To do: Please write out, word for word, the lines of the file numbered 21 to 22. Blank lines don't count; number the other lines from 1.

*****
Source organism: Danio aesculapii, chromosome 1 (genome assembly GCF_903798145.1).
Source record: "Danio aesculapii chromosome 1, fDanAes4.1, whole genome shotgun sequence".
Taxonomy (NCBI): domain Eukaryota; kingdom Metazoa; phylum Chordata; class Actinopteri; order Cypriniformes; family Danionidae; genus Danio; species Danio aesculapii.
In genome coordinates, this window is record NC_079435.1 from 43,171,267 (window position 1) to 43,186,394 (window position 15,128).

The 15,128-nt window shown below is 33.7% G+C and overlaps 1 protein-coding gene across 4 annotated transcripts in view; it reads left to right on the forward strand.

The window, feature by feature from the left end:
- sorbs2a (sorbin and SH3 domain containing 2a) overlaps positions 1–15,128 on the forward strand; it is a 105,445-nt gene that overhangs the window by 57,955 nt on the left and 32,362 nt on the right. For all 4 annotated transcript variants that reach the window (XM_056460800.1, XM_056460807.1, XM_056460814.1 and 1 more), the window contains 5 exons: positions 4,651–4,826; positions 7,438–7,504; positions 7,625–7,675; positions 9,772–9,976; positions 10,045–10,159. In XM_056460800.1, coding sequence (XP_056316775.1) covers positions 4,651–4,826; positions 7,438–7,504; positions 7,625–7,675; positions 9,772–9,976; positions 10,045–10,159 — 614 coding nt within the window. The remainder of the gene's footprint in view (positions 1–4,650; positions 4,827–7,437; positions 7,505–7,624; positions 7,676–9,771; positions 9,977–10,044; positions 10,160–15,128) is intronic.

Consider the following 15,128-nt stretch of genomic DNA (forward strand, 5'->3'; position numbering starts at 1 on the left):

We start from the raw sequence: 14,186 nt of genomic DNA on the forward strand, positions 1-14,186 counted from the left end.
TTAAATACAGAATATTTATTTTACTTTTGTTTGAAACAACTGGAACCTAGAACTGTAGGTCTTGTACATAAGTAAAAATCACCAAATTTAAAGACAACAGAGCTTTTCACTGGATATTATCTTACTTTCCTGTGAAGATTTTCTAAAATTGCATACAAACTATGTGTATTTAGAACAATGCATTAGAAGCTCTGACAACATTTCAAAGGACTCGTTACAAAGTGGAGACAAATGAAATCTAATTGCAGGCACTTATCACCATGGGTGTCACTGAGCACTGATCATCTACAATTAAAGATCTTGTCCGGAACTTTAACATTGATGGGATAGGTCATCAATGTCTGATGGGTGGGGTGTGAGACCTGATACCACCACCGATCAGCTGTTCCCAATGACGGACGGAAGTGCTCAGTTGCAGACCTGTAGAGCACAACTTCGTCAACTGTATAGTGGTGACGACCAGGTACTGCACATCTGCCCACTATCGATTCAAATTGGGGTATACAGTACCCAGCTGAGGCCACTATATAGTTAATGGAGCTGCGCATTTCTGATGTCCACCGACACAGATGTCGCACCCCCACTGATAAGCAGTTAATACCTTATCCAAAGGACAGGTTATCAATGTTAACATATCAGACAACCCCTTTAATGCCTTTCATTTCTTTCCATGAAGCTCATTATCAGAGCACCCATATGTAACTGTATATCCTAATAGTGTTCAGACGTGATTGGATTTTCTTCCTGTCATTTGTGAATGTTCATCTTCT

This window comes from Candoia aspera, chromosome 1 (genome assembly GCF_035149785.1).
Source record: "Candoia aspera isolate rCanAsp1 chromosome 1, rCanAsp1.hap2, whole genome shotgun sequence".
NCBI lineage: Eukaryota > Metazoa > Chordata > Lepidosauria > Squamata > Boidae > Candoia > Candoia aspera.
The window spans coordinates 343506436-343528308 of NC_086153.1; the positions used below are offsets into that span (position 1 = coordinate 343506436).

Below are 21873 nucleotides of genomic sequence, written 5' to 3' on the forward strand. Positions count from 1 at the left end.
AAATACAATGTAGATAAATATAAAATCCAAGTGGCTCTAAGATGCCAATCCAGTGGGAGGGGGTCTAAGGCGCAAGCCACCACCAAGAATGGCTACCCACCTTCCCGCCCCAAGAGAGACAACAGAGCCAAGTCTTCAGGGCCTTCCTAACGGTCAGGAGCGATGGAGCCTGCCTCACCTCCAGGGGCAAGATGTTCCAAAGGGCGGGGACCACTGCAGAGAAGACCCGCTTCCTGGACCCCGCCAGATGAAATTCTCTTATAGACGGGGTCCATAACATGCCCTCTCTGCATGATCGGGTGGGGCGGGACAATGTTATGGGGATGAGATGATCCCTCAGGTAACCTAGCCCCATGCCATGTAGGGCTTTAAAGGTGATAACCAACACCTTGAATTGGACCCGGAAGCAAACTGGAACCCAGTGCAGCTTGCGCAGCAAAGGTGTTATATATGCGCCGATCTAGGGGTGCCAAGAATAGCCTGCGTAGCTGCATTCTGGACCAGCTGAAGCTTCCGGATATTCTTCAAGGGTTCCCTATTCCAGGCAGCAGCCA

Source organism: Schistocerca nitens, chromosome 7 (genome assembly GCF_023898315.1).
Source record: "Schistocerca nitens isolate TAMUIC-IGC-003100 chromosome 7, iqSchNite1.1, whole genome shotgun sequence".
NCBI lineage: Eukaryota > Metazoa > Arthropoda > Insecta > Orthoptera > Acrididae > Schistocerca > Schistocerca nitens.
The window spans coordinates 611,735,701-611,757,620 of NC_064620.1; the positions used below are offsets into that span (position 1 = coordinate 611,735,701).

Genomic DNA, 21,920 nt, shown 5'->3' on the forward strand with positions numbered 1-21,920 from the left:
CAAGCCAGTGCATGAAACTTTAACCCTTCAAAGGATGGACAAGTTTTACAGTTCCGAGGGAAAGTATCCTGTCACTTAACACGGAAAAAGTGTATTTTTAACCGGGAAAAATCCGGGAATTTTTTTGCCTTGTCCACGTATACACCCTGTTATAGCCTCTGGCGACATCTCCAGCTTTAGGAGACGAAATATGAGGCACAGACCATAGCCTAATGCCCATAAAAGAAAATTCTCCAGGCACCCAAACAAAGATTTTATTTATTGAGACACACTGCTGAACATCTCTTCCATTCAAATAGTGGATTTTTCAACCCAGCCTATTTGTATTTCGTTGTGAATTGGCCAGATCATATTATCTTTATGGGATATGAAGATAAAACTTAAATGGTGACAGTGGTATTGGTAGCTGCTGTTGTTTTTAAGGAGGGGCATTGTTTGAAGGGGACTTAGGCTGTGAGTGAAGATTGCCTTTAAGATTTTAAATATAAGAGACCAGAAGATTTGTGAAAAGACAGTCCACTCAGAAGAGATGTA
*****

Genomic DNA, 21,920 nt, shown 5'->3' on the forward strand with positions numbered 1-21,920 from the left:
CAAGCCAGTGCATGAAACTTTAACCCTTCAAAGGATGGACAAGTTTTACAGTTCCGAGGGAAAGTATCCTGTCACTTAACACGGAAAAAGTGTATTTTTAACCGGGAAAAATCCGGGAATTTTTTTGCCTTGTCCACGTATACACCCTGTTATAGCCTCTGGCGACATCTCCAGCTTTAGGAGACGAAATATGAGGCACAGACCATAGCCTAATGCCCATAAAAGAAAATTCTCCAGGCACCCAAACAAAGATTTTATTTATTGAGACACACTGCTGAACATCTCTTCCATTCAAATAGTGGATTTTTCAACCCAGCCTATTTGTATTTCGTTGTGAATTGGCCAGATCATATTATCTTTATGGGATATGAAGATAAAACTTAAATGGTGACAGTGGTATTGGTAGCTGCTGTTGTTTTTAAGGAGGGGCATTGTTTGAAGGGGACTTAGGCTGTGAGTGAAGATTGCCTTTAAGATTTTAAATATAAGAGACCAGAAGATTTGTGAAAAGACAGTCCACTCAGAAGAGATGTA